UCL Discovery
UCL home » Library Services » Electronic resources » UCL Discovery

Risk of postpartum depression and very early child mistreatment among mothers reporting higher autistic traits: Evidence from the Japan Environment and Children's Study.

Hosozawa, M; Cable, N; Ikeda, A; Dong, J-Y; Ikehara, S; Iso, H; Japan Environment and Children's Study Group, ; (2021) Risk of postpartum depression and very early child mistreatment among mothers reporting higher autistic traits: Evidence from the Japan Environment and Children's Study. Journal of Affective Disorders , 280 (A) pp. 11-16. 10.1016/j.jad.2020.10.073.

[img] Text
Cable_jad_aqppd_0624_preprint.pdf - Accepted version
Access restricted to UCL open access staff until 6 November 2021.

Download (816kB)

Abstract

BACKGROUND: Little is known about how mothers who report higher autistic traits face new parenthood. This study examined the association between antenatal non-clinical autistic traits and the risks of both postpartum depression (PPD) and child mistreatment at one-month postpartum and if these associations were mediated by preexisting social support. METHODS: Participants included 73,532 singleton mothers without histories of psychiatric conditions from the Japan Environment and Children's Study, a nationwide birth cohort. Autistic traits were measured during the second/third trimesters using the short-version of the Autism Quotient-Japanese version. Participants were classified into three groups (i.e., typical-range, moderate-range, and high-range). PPD was measured using the Japanese version of the Edinburgh Postnatal Depression Scale, while participants self-reported experiences of child mistreatment (i.e., hit or shake the child); both assessments were conducted at one-month postpartum. Individual social support was reported during pregnancy. Data analyses were conducted through Poisson regressions. RESULTS: A total of 7,147 (9.7%) participants reported PPD, while 12,994 (17.7%) reported child mistreatment at one-month postpartum. Autistic traits were associated with increased PPD risk (adjusted-relative risk [aRR] =1.74, 95%CI=1.64-1.84 for moderate-range; aRR=2.33, 2.13-2.55 for high-range) and child mistreatment (aRR=1.19, 1.13-1.24 for moderate-range; aRR=1.39, 1.28-1.50 for high-range) independently of confounders. Social support mediated 26-31% of these associations for moderate/high-range groups (both risks). LIMITATIONS: Self-reported measurements were used. CONCLUSIONS: Mothers who reported moderate-to-high autistic traits in the general population were vulnerable to PPD and newborn mistreatment at one-month postpartum, which was partially explained by the lack of social support during pregnancy.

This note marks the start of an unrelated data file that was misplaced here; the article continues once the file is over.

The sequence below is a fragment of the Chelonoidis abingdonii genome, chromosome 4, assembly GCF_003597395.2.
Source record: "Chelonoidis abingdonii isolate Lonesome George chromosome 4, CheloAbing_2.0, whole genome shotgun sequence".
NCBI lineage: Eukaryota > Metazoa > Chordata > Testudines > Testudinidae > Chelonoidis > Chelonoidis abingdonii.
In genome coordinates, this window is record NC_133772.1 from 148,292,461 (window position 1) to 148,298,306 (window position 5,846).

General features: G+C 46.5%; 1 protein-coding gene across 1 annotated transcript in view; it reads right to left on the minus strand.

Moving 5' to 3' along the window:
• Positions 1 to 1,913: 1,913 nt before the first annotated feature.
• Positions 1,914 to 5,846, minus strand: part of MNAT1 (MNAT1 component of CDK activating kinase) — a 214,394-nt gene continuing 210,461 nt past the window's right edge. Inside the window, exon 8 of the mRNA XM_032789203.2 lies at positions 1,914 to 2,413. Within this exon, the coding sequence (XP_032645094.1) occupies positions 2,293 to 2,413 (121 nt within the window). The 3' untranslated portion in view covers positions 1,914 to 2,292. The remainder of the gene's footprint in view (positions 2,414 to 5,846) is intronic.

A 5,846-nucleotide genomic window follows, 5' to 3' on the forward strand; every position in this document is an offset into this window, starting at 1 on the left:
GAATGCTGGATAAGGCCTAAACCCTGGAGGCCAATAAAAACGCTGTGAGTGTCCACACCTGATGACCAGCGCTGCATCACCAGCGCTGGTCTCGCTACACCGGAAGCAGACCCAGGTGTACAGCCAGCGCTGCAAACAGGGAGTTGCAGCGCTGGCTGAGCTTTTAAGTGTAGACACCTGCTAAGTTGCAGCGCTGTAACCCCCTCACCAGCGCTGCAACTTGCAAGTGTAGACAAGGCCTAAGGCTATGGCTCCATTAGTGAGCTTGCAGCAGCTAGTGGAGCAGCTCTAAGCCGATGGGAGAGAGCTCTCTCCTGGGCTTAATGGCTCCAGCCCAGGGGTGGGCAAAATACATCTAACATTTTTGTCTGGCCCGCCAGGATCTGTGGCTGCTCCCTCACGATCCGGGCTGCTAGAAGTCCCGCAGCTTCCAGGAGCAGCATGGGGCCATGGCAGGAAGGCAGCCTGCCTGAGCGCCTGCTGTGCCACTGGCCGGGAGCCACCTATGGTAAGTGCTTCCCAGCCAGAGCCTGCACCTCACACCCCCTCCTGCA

Type: Article
Title: Risk of postpartum depression and very early child mistreatment among mothers reporting higher autistic traits: Evidence from the Japan Environment and Children's Study.
Location: Netherlands
DOI: 10.1016/j.jad.2020.10.073
Publisher version: https://doi.org/10.1016/j.jad.2020.10.073
Language: English
Additional information: This version is the author accepted manuscript. For information on re-use, please refer to the publisher’s terms and conditions.
Keywords: Autistic traits, Child mistreatment, Postpartum depression, Social support
UCL classification: UCL
UCL > Provost and Vice Provost Offices
UCL > Provost and Vice Provost Offices > School of Life and Medical Sciences
UCL > Provost and Vice Provost Offices > School of Life and Medical Sciences > Faculty of Population Health Sciences
UCL > Provost and Vice Provost Offices > School of Life and Medical Sciences > Faculty of Population Health Sciences > Institute of Epidemiology and Health
UCL > Provost and Vice Provost Offices > School of Life and Medical Sciences > Faculty of Population Health Sciences > Institute of Epidemiology and Health > Epidemiology and Public Health
URI: https://discovery.ucl.ac.uk/id/eprint/10117771
Downloads since deposit
1Download
Download activity - last month
Download activity - last 12 months
Downloads by country - last 12 months

Archive Staff Only

View Item View Item